Jessica J. Yeary, Public Defender, and Victor D. Holder, Assistant Public Defender, Tallahassee, for Appellant. Ashley Moody, Attorney General, and Adam Wilson, Assistant Attorney General, Tallahassee, for Appellee.
Not final until disposition of any timely and authorized motion under Fla. R. App. P. 9.330 or 9.331.
On appeal from the Circuit Court for Jackson County. Ana Maria Garcia, Judge.
Jessica J. Yeary, Public Defender, and Victor D. Holder, Assistant Public Defender, Tallahassee, for Appellant.
Ashley Moody, Attorney General, and Adam Wilson, Assistant Attorney General, Tallahassee, for Appellee.
Steven Alexander Mantecon appeals his convictions for one count of second-degree murder with a firearm, two counts of shooting into an occupied vehicle, and ten counts of aggravated assault with a firearm. He argues that the trial court erred by allowing a State witness to opine on whether his use of deadly force was reasonable and by denying his motion for judgment of acquittal on the aggravated assault charges. He also argues that the use of a six-person jury violated his constitutional rights. For the reasons below, we affirm.
Given the nature of the issues on appeal, we begin with a comprehensive account of the facts.
Mantecon was charged with one count of second-degree murder with a firearm (count I), two counts of shooting into an occupied vehicle (counts II-III), and ten counts of aggravated assault with a firearm (counts IV-XIII). The victim of the second-degree murder charge was Blake Allen Cain. The victims of the aggravated assault charges were J.W., Jarrot Jones, Tyler Rabon, L.W., Myra Miles, Marcus Smith, Shane Austin Moody ("Austin"), Gavin Tucker Moody ("Tucker"), Nathan Christopher Hollon, and Lillian Rozier.
Mantecon was also charged with two counts of criminal mischief, but the trial court granted his motion for judgment of acquittal on those charges.
The State's evidence established that in August 2020, a dispute broke out between Mantecon's family and Cain's family. At that time, Mantecon was twenty-one years old, and Cain was eighteen years old. Mantecon's sister had dated Cain, but their relationship had ended months earlier. They had since argued about Mantecon's sister returning a ring Cain had given her. The situation prompted a Snapchat phone conversation, during which Mantecon and Cain agreed to settle the matter with a fistfight later that night.
According to his then-fiancee, Brianna McDonald, Mantecon went home and began shooting his AR-15 rifle in his family's backyard range. The rifle was on the dining room table after he came back inside, though it was normally kept in a gun safe in the garage. McDonald did not initially notice when Mantecon left the house for the fight, but she did observe that the rifle was gone while he was gone.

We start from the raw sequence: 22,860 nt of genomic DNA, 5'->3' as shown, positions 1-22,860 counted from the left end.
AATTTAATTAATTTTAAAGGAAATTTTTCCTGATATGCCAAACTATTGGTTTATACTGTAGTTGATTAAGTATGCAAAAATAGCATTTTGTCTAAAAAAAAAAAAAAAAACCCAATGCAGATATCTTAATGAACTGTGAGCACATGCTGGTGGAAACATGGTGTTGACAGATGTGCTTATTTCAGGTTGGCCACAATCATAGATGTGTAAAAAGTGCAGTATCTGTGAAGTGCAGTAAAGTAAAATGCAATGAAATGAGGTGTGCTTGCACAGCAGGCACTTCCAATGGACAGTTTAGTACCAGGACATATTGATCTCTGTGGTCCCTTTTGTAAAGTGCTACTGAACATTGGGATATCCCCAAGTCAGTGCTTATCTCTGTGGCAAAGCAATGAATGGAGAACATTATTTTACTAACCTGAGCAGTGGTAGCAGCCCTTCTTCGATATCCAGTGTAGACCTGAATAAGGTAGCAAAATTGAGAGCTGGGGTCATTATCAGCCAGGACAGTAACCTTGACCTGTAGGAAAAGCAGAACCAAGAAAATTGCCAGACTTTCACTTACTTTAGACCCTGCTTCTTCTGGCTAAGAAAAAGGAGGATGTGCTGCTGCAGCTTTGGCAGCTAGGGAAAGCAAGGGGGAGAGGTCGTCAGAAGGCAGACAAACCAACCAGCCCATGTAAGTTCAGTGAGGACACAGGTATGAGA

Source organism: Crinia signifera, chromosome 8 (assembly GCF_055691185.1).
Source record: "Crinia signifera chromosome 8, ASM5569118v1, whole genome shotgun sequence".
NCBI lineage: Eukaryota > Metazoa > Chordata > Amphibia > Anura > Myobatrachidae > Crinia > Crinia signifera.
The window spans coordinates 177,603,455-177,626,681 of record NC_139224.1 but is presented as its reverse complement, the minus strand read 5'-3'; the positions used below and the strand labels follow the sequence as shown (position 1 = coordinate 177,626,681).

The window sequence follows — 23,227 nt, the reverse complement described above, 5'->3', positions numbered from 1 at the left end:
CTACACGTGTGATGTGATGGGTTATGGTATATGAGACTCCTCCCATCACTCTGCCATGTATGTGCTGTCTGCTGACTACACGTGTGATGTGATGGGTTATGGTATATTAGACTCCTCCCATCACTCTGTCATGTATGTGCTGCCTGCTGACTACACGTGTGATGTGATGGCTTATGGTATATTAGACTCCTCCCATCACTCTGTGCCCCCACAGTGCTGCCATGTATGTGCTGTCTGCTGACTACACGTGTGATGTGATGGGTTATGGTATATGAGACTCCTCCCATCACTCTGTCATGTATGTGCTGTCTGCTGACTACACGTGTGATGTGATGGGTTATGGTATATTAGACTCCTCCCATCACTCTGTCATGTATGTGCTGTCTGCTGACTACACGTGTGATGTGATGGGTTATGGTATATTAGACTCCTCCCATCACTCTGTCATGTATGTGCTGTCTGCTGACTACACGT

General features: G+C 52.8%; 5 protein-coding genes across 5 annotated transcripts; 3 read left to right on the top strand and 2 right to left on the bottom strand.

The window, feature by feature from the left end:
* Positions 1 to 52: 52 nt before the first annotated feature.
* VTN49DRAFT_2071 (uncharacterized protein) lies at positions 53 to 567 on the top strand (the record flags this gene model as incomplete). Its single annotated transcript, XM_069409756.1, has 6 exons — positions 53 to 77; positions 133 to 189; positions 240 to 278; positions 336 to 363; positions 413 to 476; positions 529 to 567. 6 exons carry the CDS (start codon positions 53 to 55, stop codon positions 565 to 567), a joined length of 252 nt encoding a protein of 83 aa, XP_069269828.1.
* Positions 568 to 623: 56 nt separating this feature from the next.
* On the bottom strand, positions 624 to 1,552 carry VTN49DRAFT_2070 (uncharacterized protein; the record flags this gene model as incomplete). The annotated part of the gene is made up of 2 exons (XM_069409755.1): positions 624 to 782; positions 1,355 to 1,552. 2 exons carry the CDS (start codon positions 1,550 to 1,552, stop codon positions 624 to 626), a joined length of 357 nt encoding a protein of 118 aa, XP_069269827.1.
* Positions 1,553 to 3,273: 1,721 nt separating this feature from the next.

That night, Cain and his friends met at a local park. The people in the crowd ranged in age from about sixteen to twenty-one years old. They parked their vehicles close together so that they could talk. They were there to socialize, but some had also heard about the impending fistfight between Mantecon and Cain and wanted to watch.
Mantecon drove up in a pickup truck, parking sideways at a distance from the others. He stayed in his vehicle and argued with Cain, who was standing alone in front of his own truck. During their argument, Austin asked if he could approach Mantecon's truck to calm the situation down. But Austin testified that Mantecon told him, "Enter at your own risk." Tucker remembered Mantecon saying that no one should approach his truck or something bad would happen. Jones heard Mantecon say, "Walk up at your own risk." Regardless of the exact phrasing, Austin's cousin, Blake Martin, persuaded him not to go. No one else approached Mantecon's truck or tried to do so.
Eventually, Mantecon left and several of Cain's friends believed that the fight was off. While Mantecon was driving home, he was on speakerphone with McDonald when Cain called Mantecon's sister. His sister was in the room with McDonald and put her call on speakerphone as well. Mantecon overheard Cain saying unpleasant things and telling his sister to send Mantecon back to the park. Mantecon ended his call with McDonald by telling her that he would be home in a few minutes.
Ten or fifteen minutes after Mantecon left the park, he returned and parked in the same spot. Cain was again standing in front of his truck. Cain always carried a firearm, but four witnesses testified that he was not armed during this confrontation. Tucker testified that Cain had placed his gun on a toolbox in the bed of his pickup while he was cleaning out the truck. Smith also testified that before Mantecon arrived, Cain moved the firearm from inside his truck to the toolbox and left it there. J.W. testified that the gun was already on the toolbox during Mantecon's first visit to the park. Hollon testified that when Mantecon came back, Cain pulled the gun out of his truck, held it in the air, and put it on his toolbox before walking to the front of his truck. No one approached Mantecon's truck.
Mantecon and Cain began arguing again. Jones heard Mantecon say that "he wanted all of us." Then Mantecon started shooting out of his driver's side window with an AR-15 rifle. He fired at least fourteen shots, with three striking Cain. The rest hit Cain's truck, Jones's truck, Martin's truck, and Lillian Rozier's car. Austin, Tucker, Smith, Jones, Jaycee King (the girlfriend of Jones), Hollon, L.W., and J.W. testified that when Mantecon fired, Cain did not have a gun. Austin, Smith, and L.W. testified that Cain had not threatened to shoot Mantecon. Similarly, Rozier testified that she never saw Cain threaten anyone with a firearm.
When Mantecon opened fire, Tucker was standing by the back of Cain's truck. Tucker thought Mantecon was trying to shoot him and his friends. He ducked out of fear of being shot. He described Mantecon as "shooting all over," hitting multiple vehicles.